Some years ago, over 170 nations came together and resolved to stop the alarming extinction of plant and animal species from Earth. As per UN Convention on Biological Diversity, the nations drafted a list of 20 targets that they had to achieve by 2020 to slow down the loss of biodiversity. Last week, a UN report showed that none of these 20 Aichi targets have been fully realised by the world. Nations failed to have adequate funding or put in the resources to keep their commitment
Now biodiversity loss is continuing alarmingly. A recent World Wildlife Fund report states that 68% of the world’s biodiversity has been lost in the last five decades. The reasons for this have been many, population explosion, urbanisation, deforestation to industrialisation among others. Another reason, however, according to the report is agriculture. Farming has been the reason for 80% of deforestation in the world. Globe fails to consider the environmental impact of agriculture. The biggest loss of biodiversity has been among freshwater species.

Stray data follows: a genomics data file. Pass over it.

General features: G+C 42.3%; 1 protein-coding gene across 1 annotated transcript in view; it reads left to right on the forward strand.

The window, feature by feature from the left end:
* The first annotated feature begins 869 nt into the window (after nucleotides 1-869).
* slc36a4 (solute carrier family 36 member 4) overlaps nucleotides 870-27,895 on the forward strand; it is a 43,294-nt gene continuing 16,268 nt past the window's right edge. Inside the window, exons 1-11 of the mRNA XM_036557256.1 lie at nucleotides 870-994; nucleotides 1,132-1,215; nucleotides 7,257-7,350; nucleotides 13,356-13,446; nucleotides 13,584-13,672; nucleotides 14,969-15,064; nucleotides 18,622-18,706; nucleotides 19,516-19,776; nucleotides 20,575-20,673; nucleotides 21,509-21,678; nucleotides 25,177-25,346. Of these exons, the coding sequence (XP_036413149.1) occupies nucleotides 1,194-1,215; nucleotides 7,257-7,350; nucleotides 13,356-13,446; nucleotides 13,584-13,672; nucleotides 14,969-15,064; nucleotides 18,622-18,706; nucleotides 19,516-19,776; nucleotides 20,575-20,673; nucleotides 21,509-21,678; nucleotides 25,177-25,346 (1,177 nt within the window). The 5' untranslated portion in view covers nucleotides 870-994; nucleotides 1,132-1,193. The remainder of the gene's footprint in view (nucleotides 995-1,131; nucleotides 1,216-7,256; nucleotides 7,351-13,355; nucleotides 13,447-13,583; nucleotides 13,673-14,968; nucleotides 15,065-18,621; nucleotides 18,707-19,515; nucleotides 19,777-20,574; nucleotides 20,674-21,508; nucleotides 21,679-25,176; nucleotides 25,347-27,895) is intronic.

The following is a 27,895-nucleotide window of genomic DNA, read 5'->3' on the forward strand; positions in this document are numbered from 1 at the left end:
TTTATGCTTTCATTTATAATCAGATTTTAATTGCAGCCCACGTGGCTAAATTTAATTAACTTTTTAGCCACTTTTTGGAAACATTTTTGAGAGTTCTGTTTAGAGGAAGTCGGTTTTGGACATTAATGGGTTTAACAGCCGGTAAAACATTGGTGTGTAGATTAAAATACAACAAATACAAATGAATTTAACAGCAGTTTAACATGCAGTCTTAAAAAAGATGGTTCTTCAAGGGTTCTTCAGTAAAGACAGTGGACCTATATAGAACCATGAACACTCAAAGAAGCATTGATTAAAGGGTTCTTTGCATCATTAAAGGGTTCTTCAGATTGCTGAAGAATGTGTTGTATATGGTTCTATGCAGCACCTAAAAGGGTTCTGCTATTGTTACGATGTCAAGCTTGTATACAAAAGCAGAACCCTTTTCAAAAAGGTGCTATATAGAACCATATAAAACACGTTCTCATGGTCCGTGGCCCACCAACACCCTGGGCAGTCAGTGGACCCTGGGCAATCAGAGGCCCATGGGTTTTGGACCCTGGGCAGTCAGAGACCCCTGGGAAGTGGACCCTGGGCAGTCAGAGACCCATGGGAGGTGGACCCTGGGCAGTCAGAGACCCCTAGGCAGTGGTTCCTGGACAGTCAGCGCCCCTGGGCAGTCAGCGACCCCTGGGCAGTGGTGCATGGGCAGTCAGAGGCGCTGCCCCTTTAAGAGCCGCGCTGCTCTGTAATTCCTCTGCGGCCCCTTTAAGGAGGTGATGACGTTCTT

In our country close to a third of the nation’s wetlands have been lost to urbanisation and agricultural expansion. Around 12% of the country’s wild mammals and 3% of birds are at the verge of extinction. A big reason for this has been the current model of agriculture—rampant pesticide use, water-intensive techniques and the race to boost yield. It’s high time policies are adopted to make the farming and food sector eco-friendly, apart from protecting wetlands from encroachment.
The government should analyse and consider the environmental impact, improve efficiency to avoid wastage and provide solutions for moving towards a better land use pattern to make farming a sustainable activity.